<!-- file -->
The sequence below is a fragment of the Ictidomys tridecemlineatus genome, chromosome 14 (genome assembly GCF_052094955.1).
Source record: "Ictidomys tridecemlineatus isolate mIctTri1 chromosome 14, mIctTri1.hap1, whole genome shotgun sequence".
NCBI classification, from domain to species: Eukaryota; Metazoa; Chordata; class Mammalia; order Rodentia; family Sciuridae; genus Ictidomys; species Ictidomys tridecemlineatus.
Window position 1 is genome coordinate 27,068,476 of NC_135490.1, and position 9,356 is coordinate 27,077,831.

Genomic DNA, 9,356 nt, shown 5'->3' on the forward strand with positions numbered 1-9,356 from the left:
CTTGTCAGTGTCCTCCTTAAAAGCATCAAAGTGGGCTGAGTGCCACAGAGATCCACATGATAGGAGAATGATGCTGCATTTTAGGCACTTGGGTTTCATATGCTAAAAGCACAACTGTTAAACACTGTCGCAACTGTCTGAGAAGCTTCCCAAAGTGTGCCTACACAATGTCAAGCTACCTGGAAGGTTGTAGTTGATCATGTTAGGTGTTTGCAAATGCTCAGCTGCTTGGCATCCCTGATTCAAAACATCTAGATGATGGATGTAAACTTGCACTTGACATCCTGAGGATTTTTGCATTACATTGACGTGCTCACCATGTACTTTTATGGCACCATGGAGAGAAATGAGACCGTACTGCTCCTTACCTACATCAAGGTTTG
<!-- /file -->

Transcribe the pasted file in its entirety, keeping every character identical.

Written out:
The sequence below is a fragment of the Ictidomys tridecemlineatus genome, chromosome 14 (genome assembly GCF_052094955.1).
Source record: "Ictidomys tridecemlineatus isolate mIctTri1 chromosome 14, mIctTri1.hap1, whole genome shotgun sequence".
NCBI classification, from domain to species: Eukaryota; Metazoa; Chordata; class Mammalia; order Rodentia; family Sciuridae; genus Ictidomys; species Ictidomys tridecemlineatus.
Window position 1 is genome coordinate 27,068,476 of NC_135490.1, and position 9,356 is coordinate 27,077,831.

Genomic DNA, 9,356 nt, shown 5'->3' on the forward strand with positions numbered 1-9,356 from the left:
CTTGTCAGTGTCCTCCTTAAAAGCATCAAAGTGGGCTGAGTGCCACAGAGATCCACATGATAGGAGAATGATGCTGCATTTTAGGCACTTGGGTTTCATATGCTAAAAGCACAACTGTTAAACACTGTCGCAACTGTCTGAGAAGCTTCCCAAAGTGTGCCTACACAATGTCAAGCTACCTGGAAGGTTGTAGTTGATCATGTTAGGTGTTTGCAAATGCTCAGCTGCTTGGCATCCCTGATTCAAAACATCTAGATGATGGATGTAAACTTGCACTTGACATCCTGAGGATTTTTGCATTACATTGACGTGCTCACCATGTACTTTTATGGCACCATGGAGAGAAATGAGACCGTACTGCTCCTTACCTACATCAAGGTTTG